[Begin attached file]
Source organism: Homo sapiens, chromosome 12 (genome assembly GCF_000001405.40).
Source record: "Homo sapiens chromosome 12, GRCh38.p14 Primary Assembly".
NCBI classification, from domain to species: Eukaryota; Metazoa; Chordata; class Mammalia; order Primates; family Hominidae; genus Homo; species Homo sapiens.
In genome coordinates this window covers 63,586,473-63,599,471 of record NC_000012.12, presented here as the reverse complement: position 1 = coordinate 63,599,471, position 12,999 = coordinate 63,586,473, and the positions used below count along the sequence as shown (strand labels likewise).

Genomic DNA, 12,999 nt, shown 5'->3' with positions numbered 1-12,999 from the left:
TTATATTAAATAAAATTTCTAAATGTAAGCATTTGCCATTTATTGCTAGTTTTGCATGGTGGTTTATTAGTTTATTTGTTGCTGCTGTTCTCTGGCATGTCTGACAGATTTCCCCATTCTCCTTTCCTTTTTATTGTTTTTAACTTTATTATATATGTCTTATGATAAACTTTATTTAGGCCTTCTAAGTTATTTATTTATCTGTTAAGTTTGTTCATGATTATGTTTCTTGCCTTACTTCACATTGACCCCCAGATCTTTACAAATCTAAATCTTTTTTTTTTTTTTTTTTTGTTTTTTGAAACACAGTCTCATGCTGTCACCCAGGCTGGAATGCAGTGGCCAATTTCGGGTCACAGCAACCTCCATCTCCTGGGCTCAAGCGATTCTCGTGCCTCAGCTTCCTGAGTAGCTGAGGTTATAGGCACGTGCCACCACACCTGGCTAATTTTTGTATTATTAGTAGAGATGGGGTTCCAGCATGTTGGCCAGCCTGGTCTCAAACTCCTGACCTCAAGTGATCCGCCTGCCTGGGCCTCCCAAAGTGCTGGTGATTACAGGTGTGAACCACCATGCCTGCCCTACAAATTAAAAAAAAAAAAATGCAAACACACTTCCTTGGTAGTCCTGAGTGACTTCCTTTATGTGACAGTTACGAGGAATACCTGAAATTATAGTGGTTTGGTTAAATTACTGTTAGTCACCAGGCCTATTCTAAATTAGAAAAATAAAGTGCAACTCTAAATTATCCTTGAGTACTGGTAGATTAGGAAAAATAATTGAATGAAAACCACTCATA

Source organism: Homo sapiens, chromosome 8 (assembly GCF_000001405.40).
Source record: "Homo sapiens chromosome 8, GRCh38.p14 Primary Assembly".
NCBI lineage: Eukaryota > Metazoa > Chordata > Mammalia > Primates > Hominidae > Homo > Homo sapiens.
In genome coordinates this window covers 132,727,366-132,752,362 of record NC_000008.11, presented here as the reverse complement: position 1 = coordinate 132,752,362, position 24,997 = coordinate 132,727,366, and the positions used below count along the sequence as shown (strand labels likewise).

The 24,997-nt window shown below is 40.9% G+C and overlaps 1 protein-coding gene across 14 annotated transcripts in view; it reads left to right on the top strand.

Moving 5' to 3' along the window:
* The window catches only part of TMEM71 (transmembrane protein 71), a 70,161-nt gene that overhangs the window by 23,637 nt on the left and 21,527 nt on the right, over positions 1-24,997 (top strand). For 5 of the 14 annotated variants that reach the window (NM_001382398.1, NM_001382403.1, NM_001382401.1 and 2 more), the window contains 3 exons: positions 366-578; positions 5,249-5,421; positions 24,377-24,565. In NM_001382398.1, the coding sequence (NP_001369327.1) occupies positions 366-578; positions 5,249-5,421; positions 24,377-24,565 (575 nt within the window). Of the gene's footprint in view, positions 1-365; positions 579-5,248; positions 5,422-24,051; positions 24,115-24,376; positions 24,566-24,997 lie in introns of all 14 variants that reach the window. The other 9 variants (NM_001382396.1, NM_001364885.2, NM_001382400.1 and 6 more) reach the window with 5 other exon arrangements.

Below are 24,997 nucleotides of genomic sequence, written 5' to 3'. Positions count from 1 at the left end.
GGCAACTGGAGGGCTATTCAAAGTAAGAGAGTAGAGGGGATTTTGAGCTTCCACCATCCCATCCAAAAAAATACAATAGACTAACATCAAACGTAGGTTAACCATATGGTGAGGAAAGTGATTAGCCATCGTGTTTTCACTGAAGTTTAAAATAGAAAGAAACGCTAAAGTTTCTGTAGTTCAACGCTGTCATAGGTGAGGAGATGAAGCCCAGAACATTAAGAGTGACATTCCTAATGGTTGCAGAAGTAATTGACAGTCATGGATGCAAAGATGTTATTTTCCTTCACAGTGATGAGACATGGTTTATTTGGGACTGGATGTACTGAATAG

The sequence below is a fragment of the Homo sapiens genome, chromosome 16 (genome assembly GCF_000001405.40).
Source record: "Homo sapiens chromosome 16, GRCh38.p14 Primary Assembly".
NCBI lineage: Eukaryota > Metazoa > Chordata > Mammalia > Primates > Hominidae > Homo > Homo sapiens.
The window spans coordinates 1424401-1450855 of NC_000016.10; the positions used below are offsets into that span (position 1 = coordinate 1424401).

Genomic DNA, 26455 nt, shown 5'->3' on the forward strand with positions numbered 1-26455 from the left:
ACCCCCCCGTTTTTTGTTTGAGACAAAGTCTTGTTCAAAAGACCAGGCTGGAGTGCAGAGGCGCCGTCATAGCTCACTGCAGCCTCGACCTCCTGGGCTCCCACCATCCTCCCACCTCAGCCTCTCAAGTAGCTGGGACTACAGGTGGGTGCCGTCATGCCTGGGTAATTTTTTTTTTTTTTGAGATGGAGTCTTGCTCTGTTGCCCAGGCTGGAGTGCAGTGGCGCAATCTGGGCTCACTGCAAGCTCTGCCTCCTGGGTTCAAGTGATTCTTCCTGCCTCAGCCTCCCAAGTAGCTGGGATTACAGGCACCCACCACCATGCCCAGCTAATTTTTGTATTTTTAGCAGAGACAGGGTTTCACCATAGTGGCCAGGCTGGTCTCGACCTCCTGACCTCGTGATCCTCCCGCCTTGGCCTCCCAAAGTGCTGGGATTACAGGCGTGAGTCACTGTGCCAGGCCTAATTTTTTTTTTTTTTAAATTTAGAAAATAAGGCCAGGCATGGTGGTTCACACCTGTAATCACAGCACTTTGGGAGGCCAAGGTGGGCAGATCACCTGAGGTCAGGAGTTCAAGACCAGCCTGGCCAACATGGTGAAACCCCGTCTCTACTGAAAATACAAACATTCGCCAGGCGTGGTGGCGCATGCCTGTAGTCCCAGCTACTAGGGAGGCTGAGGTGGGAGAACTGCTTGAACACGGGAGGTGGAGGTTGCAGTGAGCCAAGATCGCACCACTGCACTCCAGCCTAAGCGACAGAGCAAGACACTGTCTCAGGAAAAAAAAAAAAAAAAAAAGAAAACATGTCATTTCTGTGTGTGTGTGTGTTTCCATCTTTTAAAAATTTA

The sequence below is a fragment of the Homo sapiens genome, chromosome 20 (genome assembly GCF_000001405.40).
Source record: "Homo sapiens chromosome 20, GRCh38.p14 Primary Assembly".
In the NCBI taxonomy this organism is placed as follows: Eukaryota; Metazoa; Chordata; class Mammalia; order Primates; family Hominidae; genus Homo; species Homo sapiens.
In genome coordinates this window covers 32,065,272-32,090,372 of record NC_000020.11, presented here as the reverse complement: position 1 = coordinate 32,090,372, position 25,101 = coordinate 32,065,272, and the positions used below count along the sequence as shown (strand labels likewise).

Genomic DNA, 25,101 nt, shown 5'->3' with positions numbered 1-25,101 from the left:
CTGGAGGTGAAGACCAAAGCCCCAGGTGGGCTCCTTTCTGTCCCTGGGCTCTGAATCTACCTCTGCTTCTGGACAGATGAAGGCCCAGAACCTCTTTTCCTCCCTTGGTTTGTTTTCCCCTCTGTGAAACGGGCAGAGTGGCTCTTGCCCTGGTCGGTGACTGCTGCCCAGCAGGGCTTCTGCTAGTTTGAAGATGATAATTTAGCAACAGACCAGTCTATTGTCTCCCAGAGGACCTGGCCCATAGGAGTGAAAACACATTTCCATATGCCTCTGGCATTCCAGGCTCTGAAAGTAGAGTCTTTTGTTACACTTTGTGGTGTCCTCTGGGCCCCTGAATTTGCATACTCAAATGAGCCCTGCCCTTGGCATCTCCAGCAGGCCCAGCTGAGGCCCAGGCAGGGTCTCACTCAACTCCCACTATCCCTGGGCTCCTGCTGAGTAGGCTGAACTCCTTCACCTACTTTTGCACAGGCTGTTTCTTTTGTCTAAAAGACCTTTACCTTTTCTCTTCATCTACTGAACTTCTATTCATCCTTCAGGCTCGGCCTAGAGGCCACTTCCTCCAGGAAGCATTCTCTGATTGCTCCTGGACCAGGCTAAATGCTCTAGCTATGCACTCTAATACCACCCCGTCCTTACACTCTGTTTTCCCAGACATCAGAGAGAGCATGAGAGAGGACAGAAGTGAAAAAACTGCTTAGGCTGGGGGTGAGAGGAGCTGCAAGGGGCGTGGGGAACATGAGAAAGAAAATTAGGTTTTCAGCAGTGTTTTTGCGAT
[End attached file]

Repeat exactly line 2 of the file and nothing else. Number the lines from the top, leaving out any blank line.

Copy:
Source record: "Homo sapiens chromosome 12, GRCh38.p14 Primary Assembly".